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- Published on Monday, 19 September 2016 04:08
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Container trade grows four times global pace
BOX BOOST:Overall global containerized trade grew 2.8 per centin the first half. File photo
Containerized foreign trade grew 11% in H1
A recovery in the U.S. economy and various measures taken by the Centre helped India register a 11 per cent jump in containerized foreign trade in the first-half of 2016. The rate of growth was four times the pace in worldwide containerized trade in the period, according to a report by Maersk Group, owner of the world’s biggest container shipping company.
In its first ever trade report on India titled ‘India, a silver lining in global trade’ the Maersk Group, which has a dozen companies operating in India, said the 11 per cent increase was almost double the 6 per cent growth registered during the same period last year. Growth in imports into India remained strong at 12 per cent, it said.
In contrast, overall global containerized trade grew 2.8 per cent in the first half.
“This growth clearly indicates that the initiatives taken by India to boost the economy are on the right track since containerized trade accounts for approximately 55 per cent of the country’s total EXIM trade volumes,” the report’s authors wrote.
“Though global trade did not start 2016 on a positive note, the Indian market has grown consistently in the first half and the upswing will continue till 2017,” Franck Dedenis, Managing Director India, Sri Lanka & Bangladesh Cluster, Maersk Line, told The Hindu. Maersk Line is the world’s biggest container shipping company.
“This is primarily due to relatively strong U.S. economy and slight improvement in the European market, which account for over a third of the containerized trade from India,” he added.
During the first half most containers went to the U.S., U.K., Germany, Saudi Arabia, Turkey and Kenya.
Elaborating on the report, Mr. Dedenis said vegetables and fruits & nuts were among the top exported commodities. Exports of vegetables grew by 56 per cent, followed by fruits & nuts at 42 per cent. Among fruits, outbound shipments of grapes surged by 180 per cent.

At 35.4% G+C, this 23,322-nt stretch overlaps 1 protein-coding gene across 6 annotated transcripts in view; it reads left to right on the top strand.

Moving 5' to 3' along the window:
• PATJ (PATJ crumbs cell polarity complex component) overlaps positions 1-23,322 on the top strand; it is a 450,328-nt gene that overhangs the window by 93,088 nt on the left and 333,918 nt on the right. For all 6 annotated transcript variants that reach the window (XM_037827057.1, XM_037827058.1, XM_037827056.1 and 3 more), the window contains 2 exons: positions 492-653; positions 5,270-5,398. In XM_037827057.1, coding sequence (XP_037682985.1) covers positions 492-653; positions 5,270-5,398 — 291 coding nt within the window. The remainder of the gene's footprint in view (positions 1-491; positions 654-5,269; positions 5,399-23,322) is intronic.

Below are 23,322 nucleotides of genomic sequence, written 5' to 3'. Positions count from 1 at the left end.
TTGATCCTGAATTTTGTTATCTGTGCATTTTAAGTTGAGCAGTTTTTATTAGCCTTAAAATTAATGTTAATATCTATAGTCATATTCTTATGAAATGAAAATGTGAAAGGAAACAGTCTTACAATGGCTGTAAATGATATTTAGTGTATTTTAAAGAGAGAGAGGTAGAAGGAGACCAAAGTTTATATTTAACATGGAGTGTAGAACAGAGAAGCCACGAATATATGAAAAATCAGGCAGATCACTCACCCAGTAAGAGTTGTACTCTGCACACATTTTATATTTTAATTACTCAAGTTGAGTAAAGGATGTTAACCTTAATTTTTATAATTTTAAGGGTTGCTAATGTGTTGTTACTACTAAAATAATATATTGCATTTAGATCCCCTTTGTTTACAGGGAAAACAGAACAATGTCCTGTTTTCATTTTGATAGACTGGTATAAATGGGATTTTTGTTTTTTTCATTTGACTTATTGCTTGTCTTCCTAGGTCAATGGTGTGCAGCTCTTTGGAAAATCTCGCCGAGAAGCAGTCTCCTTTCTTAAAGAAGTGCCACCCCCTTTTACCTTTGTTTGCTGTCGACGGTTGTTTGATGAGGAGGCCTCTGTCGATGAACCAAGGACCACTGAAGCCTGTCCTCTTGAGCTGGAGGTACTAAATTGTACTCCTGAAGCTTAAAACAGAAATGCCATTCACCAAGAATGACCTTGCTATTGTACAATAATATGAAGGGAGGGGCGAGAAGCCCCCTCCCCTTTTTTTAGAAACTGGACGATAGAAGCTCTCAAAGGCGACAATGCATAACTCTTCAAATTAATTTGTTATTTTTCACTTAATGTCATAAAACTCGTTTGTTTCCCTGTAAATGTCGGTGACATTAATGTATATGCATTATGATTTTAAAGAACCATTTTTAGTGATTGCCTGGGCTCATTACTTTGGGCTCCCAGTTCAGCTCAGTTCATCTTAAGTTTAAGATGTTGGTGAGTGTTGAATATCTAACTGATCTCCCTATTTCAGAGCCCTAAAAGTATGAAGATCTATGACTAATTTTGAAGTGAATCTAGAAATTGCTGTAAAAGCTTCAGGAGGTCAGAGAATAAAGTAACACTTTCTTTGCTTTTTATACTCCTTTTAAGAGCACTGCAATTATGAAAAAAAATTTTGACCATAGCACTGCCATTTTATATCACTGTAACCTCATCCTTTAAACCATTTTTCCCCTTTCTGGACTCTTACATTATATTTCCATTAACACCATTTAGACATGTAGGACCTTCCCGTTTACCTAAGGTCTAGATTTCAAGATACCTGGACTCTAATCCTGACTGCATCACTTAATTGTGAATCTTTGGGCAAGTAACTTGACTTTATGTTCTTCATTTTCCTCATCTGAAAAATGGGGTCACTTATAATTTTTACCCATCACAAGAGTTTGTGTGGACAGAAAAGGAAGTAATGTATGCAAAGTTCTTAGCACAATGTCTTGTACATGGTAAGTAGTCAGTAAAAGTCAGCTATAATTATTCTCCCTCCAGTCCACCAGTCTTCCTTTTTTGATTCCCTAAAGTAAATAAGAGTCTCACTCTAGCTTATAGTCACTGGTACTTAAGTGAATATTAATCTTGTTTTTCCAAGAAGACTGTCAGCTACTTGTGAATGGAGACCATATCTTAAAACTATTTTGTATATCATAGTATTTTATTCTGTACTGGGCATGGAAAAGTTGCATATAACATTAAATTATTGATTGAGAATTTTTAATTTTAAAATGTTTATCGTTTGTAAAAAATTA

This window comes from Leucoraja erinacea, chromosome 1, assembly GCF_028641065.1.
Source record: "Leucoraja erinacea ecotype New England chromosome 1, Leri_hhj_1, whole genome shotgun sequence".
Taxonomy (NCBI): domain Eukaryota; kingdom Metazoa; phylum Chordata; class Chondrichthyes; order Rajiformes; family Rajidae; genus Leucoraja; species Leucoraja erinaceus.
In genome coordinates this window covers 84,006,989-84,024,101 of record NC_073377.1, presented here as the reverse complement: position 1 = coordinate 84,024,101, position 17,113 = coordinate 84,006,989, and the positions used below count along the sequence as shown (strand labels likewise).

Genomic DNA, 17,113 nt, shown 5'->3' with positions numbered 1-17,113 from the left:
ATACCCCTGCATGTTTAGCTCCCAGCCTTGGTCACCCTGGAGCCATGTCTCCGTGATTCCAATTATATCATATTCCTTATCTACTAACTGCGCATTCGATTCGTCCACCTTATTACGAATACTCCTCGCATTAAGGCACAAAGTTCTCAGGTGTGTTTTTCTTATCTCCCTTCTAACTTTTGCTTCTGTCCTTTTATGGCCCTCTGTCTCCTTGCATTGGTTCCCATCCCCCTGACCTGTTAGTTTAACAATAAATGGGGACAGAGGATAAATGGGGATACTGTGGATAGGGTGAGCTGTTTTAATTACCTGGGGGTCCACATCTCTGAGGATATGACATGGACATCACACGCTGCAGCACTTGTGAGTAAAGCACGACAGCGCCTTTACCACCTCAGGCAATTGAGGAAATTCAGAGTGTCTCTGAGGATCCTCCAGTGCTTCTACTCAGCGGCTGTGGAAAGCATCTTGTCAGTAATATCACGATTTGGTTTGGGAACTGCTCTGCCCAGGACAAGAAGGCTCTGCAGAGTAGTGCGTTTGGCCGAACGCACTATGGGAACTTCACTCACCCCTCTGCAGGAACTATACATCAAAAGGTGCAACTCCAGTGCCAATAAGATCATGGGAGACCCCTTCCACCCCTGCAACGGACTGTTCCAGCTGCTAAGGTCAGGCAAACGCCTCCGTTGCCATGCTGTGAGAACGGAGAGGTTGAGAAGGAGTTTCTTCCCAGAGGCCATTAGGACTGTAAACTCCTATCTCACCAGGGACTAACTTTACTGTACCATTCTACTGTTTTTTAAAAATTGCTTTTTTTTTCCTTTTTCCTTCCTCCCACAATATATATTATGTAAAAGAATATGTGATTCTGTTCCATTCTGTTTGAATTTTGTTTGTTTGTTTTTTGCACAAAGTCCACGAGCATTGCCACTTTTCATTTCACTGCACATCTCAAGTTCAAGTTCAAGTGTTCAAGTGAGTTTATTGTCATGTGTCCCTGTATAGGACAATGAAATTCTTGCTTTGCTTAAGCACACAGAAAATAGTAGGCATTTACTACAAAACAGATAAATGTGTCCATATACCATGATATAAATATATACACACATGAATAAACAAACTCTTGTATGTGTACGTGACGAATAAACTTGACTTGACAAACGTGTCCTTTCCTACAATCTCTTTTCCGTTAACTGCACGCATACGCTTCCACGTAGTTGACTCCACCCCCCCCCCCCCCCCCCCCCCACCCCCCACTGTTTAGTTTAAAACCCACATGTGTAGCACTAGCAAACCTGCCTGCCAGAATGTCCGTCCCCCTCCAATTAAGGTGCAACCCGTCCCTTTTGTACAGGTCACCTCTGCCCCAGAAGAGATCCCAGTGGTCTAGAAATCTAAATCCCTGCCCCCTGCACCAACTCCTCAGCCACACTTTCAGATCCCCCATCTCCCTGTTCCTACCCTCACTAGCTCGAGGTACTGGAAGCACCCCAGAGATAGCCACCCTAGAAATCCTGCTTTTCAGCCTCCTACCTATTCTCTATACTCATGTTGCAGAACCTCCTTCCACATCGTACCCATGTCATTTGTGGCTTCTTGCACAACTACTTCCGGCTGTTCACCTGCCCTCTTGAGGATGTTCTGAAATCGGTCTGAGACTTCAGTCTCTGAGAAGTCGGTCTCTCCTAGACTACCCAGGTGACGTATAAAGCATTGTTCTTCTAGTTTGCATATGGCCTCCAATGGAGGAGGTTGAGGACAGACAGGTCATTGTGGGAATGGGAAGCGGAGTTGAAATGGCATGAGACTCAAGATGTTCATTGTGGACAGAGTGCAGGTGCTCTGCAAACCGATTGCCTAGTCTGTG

Growth was witnessed in the exports of automobiles and auto parts despite a dip in demand from Nigeria. “Algeria, Tunisia, Egypt, Turkey and a few South American markets were the major markets for auto exports,” according to the report, which added that the segment grew by 9 per cent.
Demand for Indian garments remained strong and witnessed a volume growth of 13 per cent due to demand from North America.
However, exports of guar gum halved due to the low production and prices of crude oil. Guar gum is widely used in oil and gas exploration.
Led by electronics, China was the largest source for imports with a share of 30 per cent followed by North America. The top supplier countries included the U.S., Germany, South Korea and Saudi Arabia.
The top imported goods included consumer durables, scrap paper and plastic waste imported by the cycling industry. However metal scrap imports fell.
On the outlook for exports, the report said the growth momentum would continue with strong demand for pharmaceuticals from Europe, North America and Africa. Central America would continue to be a fast-expanding market for automobiles, yarn and steel coils, Maersk said.
“We expect Indian growth to be driven by the emergence of new destination markets, a strong U.S. demand and a recovery in Europe,” Mr. Dedenis said. “We can expect Indian trade to clock 8 to 9 per cent growth for the full year of 2016, which will be four times the growth of global trade.”